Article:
Ultra-nationalists take lead at Serbian polls

Serbian ultra-nationalist Radicals won most votes in Serbia’s parliamentary election, but several pro-democratic groups won enough seats to form a new government if they can settle their differences.

Serbian ultra-nationalist Radicals won most votes in Serbia’s parliamentary election, but several pro-democratic groups won enough seats to form a new government if they can settle their differences.

The Radicals, who ruled Serbia with Slobodan Milosevic in the 1990s, gathered about 29% of yesterday’s vote, followed by the pro-Western Democratic Party with 23 percent and the ruling centre-right Popular Coalition with 17%, said CESID, an independent polling group, citing its own vote count at Serbian polling stations.

The state electoral commission released similar results, but with a smaller percentage of the vote counted. Turnout was 62%, the commission said, showing there was strong interest among the 6.6 million strong electorate.

The results meant that Serbia’s bickering pro-democratic parties could form a new government if they agree who will be the next prime minister. Current premier Vojislav Kostunica, whose coalition was third in the polls, insists on retaining the post.

The Democrats of Serbian President Boris Tadic, who were second after the Radicals, want to have their own prime minister.

The post of the future prime minister should go to the Democrats, Tadic said, describing his party as “the new leader of the democracy bloc” in Serbia’s new parliament.

“There will be huge problems in forming the new government,” said Dragoljub Zarkovic, columnist of liberal Vreme weekly.

Radical leader Tomislav Nikolic acknowledged that the ultra-nationalists will not be able to form the new government.

“The Serbian Radical Party is the winner … but we will not have the opportunity to form the government,” he said.

“Despite running against the parties led by the prime minister and the president and their vicious campaigns against us, we proved our strength,” Nikolic said.

The Democrats were the biggest winners in the election, doubling the number of their seats in Serbia's 250-seat parliament to 65 when compared to the previous vote in 2003. The Radicals will retain about the same, 81 seats, while Kostunica’s ruling coalition will have 47 seats, about 10 less than in the previous parliament.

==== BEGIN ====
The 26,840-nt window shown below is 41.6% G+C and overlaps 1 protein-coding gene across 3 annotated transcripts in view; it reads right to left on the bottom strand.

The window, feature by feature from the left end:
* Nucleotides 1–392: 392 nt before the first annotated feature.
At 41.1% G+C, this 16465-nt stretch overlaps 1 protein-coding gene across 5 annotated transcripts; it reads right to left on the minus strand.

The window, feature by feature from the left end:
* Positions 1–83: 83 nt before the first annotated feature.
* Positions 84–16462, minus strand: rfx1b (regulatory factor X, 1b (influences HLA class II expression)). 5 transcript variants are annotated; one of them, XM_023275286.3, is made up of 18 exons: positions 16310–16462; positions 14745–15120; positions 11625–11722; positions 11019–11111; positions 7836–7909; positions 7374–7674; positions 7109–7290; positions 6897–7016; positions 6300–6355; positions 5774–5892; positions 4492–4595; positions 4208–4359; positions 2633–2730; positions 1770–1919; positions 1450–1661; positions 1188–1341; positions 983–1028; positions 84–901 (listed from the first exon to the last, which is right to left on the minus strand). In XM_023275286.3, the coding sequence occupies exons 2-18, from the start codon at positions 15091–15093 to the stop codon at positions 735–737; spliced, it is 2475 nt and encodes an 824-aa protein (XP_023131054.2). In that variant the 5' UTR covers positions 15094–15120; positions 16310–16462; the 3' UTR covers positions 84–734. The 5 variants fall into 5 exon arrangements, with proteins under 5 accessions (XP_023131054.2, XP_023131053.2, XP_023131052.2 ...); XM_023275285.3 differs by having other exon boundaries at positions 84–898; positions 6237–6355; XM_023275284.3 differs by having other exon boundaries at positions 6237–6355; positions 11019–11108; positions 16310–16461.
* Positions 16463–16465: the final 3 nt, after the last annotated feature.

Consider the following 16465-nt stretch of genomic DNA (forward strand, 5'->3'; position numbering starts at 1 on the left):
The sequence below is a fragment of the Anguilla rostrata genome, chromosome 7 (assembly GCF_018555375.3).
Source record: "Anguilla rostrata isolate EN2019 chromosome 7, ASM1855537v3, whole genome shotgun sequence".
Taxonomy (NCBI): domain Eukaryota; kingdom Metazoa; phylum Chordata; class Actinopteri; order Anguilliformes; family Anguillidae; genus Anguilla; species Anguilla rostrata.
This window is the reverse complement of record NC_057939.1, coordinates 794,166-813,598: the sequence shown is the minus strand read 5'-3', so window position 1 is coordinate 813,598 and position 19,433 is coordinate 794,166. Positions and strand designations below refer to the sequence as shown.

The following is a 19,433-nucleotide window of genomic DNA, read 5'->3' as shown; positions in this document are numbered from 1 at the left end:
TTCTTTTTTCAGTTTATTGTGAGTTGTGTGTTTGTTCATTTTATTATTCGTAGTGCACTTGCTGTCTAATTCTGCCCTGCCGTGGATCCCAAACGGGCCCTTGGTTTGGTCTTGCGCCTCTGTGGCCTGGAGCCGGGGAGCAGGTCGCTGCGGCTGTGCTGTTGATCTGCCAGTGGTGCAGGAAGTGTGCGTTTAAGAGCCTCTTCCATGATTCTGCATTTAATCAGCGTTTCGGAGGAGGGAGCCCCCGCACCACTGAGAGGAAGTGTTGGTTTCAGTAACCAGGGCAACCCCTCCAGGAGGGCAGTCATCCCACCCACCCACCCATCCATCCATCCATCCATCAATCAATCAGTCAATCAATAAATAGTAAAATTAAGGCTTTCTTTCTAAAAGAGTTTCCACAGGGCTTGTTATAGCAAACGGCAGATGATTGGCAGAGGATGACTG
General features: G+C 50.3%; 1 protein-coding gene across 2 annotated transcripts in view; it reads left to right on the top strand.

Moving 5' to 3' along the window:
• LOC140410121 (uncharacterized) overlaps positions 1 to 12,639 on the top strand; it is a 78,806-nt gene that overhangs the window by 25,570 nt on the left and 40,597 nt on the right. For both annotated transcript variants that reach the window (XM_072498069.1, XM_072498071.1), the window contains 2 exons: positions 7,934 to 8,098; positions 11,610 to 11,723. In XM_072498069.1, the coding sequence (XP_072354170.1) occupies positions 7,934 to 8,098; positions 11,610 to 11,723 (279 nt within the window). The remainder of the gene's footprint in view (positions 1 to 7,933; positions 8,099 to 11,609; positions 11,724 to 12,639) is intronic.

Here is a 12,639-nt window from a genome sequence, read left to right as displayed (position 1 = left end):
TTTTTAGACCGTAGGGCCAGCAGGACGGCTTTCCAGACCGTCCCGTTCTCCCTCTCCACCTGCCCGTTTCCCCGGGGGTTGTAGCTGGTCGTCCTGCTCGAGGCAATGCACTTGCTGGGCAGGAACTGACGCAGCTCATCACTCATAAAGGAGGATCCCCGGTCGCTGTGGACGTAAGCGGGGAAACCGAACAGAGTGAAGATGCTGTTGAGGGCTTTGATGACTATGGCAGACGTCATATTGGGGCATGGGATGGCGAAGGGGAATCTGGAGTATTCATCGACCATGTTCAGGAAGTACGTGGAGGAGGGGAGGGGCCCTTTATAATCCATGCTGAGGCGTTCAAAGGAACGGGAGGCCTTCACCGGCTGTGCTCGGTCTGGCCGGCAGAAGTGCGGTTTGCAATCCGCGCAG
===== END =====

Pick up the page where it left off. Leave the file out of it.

A newly formed Liberal coalition, led by Cedomir Jovanovic, who negotiated Milosevic’s surrender and arrest in 2001, surprisingly entered the parliament by winning 14 seats, according to the preliminary vote results.

Kostunica was noncommittal after the vote on whether he would step down and allow a Democratic prime minister to take his place.

“The question who is going with whom is inappropriate at this moment,” Kostunica said. “The president (Tadic) will have to find a man who will be able to get a majority” in the parliament.

The vote was the first since the breakup of Serbia’s union last year with Montenegro, its last partner from the former Yugoslavia that split up in wartime campaigns conducted under late Serbian President Milosevic in the 1990s.

Shortly after the vote, a UN plan for the future of Serbia’s breakaway Kosovo province is expected to be published. The West had fears that if the ultranationalist Radicals, who ruled Serbia together with Milosevic, emerged as outright winners, Europe could face another major crisis if Kosovo is given independence, as expected.

Tadic and Kostunica have lobbied internationally to keep Kosovo within Serbia’s border, offering broad autonomy to its majority ethnic Albanians who are seeking nothing but full independence. Unlike the Radicals, the two have pledged to resolve the Kosovo crisis by peaceful means.

The vote results indicate that any Serbian acceptance of a UN Kosovo plan will be difficult and will likely be delayed until a new government is formed.

Kosovo has been an international protectorate since the 1998-99 war between Milosevic’s troops and separatist ethnic Albanians. UN envoy Martti Ahtisaari is expected to present a proposal for Kosovo’s future to diplomats on Friday which many believe will include some sort of conditional independence.

Kostunica’s government has pursued Western-advised reforms and has sought closer relations with the European Union. But, it has failed to arrest fugitive Gen. Ratko Mladic, sought by the UN war crimes court in The Hague, Netherlands.

Tadic has pledged that if his Democrats lead Serbia’s new government, it will work harder than Kostunica’s conservatives to arrest the Bosnian Serb wartime army commander, who has been indicted by the tribunal for a massacre of thousands of Bosnian Muslims during the 1992-95 war there.

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